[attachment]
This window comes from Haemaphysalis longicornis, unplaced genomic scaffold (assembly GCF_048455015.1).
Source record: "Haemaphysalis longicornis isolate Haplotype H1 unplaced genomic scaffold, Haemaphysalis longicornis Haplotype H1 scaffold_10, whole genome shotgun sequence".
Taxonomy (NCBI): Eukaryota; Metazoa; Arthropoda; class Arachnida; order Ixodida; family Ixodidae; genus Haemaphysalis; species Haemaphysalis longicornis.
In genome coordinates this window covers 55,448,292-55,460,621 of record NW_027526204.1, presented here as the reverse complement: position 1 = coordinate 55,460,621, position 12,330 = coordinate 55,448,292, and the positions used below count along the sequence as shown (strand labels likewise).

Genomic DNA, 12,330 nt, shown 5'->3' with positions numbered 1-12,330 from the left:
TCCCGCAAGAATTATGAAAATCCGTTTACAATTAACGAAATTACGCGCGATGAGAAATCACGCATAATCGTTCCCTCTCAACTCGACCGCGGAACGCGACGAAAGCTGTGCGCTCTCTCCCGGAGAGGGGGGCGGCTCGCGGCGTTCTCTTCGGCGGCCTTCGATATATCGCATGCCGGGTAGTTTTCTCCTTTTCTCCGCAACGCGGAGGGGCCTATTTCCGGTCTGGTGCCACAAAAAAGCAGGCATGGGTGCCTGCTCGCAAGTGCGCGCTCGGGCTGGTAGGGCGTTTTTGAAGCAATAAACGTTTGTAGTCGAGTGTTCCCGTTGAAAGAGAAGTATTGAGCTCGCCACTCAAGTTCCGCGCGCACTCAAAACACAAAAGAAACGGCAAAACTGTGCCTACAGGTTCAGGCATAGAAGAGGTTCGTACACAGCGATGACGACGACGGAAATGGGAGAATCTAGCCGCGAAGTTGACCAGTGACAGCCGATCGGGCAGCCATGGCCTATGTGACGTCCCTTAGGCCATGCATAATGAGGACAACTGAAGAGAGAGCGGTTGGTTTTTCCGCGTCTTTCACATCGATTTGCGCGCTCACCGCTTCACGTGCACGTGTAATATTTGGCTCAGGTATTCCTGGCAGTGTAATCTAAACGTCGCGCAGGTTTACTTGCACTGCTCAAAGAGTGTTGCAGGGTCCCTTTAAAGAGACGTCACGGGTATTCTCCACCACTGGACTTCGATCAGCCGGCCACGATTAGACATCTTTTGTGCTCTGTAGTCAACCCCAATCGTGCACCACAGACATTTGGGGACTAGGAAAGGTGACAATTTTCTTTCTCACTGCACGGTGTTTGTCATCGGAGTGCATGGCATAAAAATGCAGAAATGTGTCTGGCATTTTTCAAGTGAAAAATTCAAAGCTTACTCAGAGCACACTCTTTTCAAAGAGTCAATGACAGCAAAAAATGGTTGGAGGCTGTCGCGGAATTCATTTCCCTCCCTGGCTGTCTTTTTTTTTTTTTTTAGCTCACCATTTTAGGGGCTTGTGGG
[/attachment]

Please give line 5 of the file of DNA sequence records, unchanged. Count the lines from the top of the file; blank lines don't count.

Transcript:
Genomic DNA, 12,330 nt, shown 5'->3' with positions numbered 1-12,330 from the left: